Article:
'Before Thais can learn to have faith in the institutions that are so necessary to a functioning society, they need to start having faith in each other.'
Prayuth Chan-ocha will do anything to avoid questions from journalists.
"I don't suspect one person, I suspect many people," Thai police said today. Officials are also offering a reward for information leading to the capture of suspects in the attack that killed 20.
Prime Minister Prayuth Chan-ocha described the bombing, which killed at least 22 people, as "the worst incident that has ever happened in Thailand."
Today's explosion comes after Monday's attack in central Bangkok killed at least 20 people and injured more than 100. No group has yet claimed responsibility.
Thai police say at least 16 people were killed by a pipe bomb at the Erawan shrine, a religious site and tourist attraction located in Bangkok’s shopping district.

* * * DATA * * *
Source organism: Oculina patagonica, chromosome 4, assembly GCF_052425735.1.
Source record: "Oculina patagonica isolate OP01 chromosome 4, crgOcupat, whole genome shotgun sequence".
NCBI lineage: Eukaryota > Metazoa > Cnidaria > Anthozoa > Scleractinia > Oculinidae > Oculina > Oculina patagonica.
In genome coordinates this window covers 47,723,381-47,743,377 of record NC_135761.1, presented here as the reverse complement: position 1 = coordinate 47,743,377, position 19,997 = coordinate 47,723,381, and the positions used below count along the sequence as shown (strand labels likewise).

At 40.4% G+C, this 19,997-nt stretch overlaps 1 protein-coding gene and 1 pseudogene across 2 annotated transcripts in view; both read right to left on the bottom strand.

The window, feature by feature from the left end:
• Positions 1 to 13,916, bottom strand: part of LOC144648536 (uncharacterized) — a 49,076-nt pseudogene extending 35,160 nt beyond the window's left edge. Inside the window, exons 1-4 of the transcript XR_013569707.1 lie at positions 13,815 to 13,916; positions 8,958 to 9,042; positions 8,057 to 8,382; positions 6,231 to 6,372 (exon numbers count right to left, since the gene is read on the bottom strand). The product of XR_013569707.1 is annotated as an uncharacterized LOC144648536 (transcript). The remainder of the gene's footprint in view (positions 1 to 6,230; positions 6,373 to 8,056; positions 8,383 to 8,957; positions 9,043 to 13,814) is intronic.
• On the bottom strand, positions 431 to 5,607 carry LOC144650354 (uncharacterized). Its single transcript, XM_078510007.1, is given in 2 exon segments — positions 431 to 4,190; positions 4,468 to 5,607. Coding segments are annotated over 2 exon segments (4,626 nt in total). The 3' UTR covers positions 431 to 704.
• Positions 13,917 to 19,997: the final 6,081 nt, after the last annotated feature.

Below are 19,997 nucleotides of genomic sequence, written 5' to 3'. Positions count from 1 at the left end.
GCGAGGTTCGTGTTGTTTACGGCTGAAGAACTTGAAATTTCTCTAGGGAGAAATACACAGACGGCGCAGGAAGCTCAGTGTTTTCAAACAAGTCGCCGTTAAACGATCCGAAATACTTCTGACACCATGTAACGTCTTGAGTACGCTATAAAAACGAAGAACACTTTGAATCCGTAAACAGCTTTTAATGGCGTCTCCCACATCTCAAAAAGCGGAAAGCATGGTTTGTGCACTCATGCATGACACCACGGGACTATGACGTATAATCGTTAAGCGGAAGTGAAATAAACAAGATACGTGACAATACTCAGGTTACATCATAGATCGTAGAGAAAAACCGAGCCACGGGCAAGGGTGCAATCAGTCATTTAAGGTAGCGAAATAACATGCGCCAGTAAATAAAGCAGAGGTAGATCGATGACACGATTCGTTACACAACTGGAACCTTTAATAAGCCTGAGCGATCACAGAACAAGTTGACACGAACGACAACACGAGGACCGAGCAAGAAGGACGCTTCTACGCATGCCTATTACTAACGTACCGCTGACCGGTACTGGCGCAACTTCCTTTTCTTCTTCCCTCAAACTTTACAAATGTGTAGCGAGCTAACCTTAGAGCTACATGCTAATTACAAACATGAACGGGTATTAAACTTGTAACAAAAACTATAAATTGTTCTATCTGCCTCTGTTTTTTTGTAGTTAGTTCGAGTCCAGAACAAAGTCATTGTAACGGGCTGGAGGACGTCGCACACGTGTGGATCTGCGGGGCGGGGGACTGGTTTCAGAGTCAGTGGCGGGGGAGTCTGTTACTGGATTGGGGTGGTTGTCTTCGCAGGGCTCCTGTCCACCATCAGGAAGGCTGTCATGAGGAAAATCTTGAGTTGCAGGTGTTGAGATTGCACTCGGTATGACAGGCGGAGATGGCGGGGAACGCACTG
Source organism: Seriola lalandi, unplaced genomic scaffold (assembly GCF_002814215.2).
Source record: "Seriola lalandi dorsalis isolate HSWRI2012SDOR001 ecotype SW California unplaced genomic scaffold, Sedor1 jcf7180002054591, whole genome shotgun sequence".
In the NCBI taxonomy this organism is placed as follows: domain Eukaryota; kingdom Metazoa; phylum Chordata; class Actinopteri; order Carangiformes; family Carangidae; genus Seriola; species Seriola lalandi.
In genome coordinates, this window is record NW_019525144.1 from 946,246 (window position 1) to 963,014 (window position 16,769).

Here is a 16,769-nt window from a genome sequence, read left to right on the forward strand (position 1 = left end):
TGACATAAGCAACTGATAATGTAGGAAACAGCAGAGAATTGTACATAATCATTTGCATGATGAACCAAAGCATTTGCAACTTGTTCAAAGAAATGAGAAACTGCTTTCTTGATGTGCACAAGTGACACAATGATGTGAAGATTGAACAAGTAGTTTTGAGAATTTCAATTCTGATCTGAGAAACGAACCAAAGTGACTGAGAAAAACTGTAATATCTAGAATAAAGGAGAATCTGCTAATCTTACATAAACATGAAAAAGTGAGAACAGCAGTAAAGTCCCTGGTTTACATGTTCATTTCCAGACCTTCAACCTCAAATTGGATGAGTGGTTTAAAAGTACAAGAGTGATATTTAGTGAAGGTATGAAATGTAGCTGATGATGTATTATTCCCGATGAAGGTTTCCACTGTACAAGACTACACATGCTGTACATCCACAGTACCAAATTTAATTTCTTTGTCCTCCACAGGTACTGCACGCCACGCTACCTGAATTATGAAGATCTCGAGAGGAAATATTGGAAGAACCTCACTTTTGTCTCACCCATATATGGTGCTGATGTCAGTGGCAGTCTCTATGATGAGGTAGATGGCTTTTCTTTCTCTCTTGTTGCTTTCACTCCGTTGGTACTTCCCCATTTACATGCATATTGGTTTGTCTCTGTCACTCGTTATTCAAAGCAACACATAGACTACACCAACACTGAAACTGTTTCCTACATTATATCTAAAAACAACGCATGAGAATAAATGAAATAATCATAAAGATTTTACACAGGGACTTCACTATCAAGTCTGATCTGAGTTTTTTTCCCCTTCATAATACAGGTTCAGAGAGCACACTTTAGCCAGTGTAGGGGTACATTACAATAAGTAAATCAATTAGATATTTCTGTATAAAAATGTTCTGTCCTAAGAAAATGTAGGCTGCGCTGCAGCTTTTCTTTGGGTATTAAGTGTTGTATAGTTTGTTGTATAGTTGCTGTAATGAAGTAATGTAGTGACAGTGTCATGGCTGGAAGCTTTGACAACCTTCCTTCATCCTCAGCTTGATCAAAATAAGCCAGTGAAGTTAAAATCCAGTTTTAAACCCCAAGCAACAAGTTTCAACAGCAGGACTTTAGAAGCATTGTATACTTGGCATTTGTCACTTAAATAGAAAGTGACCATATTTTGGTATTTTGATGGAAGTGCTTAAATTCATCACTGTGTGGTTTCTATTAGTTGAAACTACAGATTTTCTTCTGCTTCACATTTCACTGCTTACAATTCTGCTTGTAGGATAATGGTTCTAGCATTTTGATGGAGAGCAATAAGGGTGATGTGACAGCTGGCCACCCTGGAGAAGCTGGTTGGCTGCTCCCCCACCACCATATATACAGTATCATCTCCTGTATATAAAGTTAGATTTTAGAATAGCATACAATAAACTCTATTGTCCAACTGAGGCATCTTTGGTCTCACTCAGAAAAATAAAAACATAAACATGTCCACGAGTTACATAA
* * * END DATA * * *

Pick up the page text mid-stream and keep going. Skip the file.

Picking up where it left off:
Though a police petition to extend their detention was rejected, the student activists still face up to seven years in prison for breaking the junta’s laws against public gatherings and “sedition.”
The electoral delay, which is the second since the military seized power, means the nation will not go to the polls until August 2016 at the earliest, some 27 months after the army's coup.
Human rights groups are concerned that Thailand's freedom of the press is being irreconcilably curtailed under the military junta led by Prime Minister Prayuth Chan-ocha.
Yingluck Shinawatra's supporters say the trial is a ploy by the junta to stifle her influence and keep her from running in promised upcoming elections.
Designed to curb blasphemy or affronts to the royal family, Thailand's draconian lèse-majesté laws have been wielded to suppress any criticism of the monarchy and constitution.
Prayuth Chan-ocha, who recently seized power, is known for a series of gaffes that go beyond being harmless slips of the tongue and instead come off as borderline insane.